As Urquhart explains to the audience he had a good relationship with President Burke and had hoped another Republican would replace Burke however, Vice President Harry Kemper (a pastiche of Jack Francis Kemp and played by Stephen Tobolowsky) was an idiot, “A moderate fool that had been hit too many times in the head playing pretend rugby.” Urquhart finds President Martindale an annoying do-gooder interventionist who served in the Vietnam War and the son of a former governor of Florida (based on Gore’s political past).

Urquhart meets with President Martindale in the spring and the meeting is polite but neither man is too happy to be close to one another except for the cameras. The President is invited to a private audience with the King and later Labour leaders which enrages Urquhart and he wants to find a way to hurt the young President. He finds the President is heavily tied to Horizons, a large American entertainment conglomerate based on Disney[4] and several large technology companies (Atari and others). Urquhart hatches a plan and finds a partner from Japan: Prime Minister Takashi Morita (played by Tetsuro Tamba). Morita needs help stabilizing his nation’s economy and is worried that most Americans still hold grudges from when Japan had a strong economy and owned a number of big and small businesses. Morita has to walk a fine line as his predecessor was voted out of office when he allowed American rice to be sold in Japan[5]. Morita offers Britain a means of leverage over the US Treasury bills- this is the American debt that Japanese banks bought. While Morita will not give Urquhart all the Treasury bills he will give him a fourth of what Japan has and in exchange his government will back Japanese buyouts of British firms. Urquhart accepts Morita’s offer and Japanese corporations are allowed to buy British businesses. President Martindale is furious at the leverage this gives Urquhart in American economic policy.

While this personal victory is great it is short lived as the IRA begin a huge new campaign of terror against the British, successfully attacking the King during the State Opening of Parliament sending him and many MP’s and Lords to hospital. With Parliament and Big Ben severely damaged by rocket attacks, and the King in hospital, the United Kingdom is in lockdown as the police are looking for suspected IRA members hidden in plain sight Most IRA members are found and arrested but their leader remains at large. Urquhart tries to use the attack to pass a new security bill but it fails to pass as even members of his own party think the bill goes too far politically.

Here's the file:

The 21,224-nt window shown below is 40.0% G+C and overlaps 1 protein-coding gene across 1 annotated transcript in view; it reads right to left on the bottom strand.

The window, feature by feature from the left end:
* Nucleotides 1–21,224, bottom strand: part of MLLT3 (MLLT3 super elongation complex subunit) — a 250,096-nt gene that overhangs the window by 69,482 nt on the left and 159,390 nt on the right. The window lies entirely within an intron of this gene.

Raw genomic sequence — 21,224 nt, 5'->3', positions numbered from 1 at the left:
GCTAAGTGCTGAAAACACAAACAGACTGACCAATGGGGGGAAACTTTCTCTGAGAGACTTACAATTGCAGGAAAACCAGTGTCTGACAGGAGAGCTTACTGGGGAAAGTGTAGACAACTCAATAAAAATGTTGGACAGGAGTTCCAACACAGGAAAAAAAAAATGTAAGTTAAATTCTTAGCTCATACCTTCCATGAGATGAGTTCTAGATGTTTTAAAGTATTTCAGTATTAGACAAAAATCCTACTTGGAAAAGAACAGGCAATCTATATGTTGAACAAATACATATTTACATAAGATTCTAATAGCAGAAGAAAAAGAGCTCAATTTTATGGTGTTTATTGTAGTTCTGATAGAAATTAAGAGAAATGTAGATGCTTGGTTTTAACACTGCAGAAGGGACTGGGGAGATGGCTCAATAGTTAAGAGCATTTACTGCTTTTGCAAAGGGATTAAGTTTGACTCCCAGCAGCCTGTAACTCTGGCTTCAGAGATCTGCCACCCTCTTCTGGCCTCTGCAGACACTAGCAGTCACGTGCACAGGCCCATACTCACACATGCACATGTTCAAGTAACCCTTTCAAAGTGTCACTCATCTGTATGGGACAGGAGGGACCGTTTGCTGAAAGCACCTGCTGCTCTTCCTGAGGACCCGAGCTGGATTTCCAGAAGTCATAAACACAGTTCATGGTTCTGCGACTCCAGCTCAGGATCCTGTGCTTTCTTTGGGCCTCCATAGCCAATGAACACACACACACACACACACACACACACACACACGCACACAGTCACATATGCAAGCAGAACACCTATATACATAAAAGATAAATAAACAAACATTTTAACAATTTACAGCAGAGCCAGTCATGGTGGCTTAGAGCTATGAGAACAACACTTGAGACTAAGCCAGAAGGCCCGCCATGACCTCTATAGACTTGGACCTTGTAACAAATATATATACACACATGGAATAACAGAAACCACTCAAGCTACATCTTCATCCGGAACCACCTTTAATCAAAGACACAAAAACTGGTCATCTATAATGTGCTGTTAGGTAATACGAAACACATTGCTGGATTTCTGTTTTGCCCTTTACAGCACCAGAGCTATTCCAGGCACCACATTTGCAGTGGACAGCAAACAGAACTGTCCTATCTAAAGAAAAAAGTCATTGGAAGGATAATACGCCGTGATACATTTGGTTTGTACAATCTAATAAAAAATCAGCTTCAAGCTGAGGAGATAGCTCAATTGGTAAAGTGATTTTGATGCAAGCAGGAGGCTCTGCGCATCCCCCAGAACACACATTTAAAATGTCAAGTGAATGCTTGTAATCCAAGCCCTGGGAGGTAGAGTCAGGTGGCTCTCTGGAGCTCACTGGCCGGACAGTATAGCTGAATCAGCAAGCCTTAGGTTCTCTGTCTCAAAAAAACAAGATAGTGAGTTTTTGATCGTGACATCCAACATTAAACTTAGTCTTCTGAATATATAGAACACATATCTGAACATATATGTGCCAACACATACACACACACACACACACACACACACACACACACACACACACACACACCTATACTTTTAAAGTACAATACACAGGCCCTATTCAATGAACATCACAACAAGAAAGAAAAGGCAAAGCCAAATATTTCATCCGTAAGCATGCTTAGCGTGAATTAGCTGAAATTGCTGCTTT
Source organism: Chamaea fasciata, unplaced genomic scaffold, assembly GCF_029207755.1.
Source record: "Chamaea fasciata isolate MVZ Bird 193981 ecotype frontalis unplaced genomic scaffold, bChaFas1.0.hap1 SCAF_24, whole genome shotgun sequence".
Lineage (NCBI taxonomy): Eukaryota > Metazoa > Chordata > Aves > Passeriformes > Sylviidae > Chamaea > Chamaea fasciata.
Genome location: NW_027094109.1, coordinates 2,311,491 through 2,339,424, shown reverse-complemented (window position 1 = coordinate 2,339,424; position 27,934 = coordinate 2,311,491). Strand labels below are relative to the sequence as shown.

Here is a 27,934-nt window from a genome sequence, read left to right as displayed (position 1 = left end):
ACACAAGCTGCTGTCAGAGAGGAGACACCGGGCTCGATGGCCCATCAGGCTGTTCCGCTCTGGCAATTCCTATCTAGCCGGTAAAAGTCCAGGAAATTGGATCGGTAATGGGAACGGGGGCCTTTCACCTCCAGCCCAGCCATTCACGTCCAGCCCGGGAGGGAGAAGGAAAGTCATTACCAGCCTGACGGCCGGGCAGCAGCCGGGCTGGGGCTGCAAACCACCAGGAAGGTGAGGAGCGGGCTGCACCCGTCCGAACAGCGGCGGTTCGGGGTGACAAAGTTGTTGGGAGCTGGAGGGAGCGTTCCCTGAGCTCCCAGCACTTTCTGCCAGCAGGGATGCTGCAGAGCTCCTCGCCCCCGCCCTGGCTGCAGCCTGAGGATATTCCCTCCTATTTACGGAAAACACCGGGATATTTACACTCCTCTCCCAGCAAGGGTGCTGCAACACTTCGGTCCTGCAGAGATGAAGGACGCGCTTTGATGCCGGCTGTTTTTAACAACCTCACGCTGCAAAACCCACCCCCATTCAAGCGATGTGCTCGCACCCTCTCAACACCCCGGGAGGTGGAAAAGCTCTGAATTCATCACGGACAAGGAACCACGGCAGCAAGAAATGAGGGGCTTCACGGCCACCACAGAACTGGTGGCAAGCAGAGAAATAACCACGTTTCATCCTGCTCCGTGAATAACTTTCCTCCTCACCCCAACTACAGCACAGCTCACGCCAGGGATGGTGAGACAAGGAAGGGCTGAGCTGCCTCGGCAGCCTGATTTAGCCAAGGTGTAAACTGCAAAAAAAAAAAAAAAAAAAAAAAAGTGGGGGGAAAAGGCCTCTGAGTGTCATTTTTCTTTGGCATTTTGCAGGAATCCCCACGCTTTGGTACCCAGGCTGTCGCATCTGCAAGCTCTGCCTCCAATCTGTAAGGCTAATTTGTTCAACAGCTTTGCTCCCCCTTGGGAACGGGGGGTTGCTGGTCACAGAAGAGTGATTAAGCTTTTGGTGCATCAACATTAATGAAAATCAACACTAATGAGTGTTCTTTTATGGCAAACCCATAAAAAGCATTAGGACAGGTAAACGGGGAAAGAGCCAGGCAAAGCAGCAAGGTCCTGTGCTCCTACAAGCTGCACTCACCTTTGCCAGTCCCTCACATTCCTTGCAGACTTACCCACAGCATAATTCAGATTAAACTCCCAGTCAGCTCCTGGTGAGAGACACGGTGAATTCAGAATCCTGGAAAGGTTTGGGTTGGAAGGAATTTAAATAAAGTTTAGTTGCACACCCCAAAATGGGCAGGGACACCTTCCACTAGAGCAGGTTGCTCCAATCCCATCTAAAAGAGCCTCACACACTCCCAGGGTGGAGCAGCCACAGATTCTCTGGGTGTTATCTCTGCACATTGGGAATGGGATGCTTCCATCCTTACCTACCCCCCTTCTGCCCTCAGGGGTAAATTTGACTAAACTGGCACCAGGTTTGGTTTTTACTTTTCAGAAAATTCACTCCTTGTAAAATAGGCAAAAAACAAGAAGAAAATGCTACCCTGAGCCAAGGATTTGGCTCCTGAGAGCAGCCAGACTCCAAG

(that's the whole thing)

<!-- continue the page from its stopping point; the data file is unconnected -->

As the Hong Kong handover gets closer a crisis in China erupts as the old Paramount Leader Xu Lichang (played by Kim Chan) suddenly dies and the new President Shao Guo (played by Bill Tung) is beset by several crises that he cannot handle; a major earthquake; a dam failure that kills thousands; a failed rice harvest; and political unrest. At the G8, President Martindale suggests to Urquhart he should send the King’s son the “Young Prince” (inspired by Prince William and played by Russell Tovey) and his ex-wife The Lady. Francis politely refuses knowing the American President is close to both the King and his ex-wife. Martindale is caught by Cordor wondering if the Hong Kong event should be postponed which inspires Urquhart.

As chaos in China threatens the handover Urquhart tries to go in as a peacemaker. Making a deal with Shao Guo for Britain to extend the lease on Hong Kong for another 50 years in exchange for heavy British investment into the territory and China and ignoring the country's Human rights record. President Shao Guo is interested and a deal is agreed. Urquhart sends the King’s younger brother “the Prince Fool” (based on Prince Andrew and played by Hugh Bonneville) to Hong Kong in the place of the hospitalised King to sign the deal. However the Americans trump the British retention of Hong Kong with a huge deal for land reclamation for a theme park built by Horizons, some of the bill for which will now end up being picked up by Britain. Despite the pomp and circumstance in Hong Kong, Francis is furious.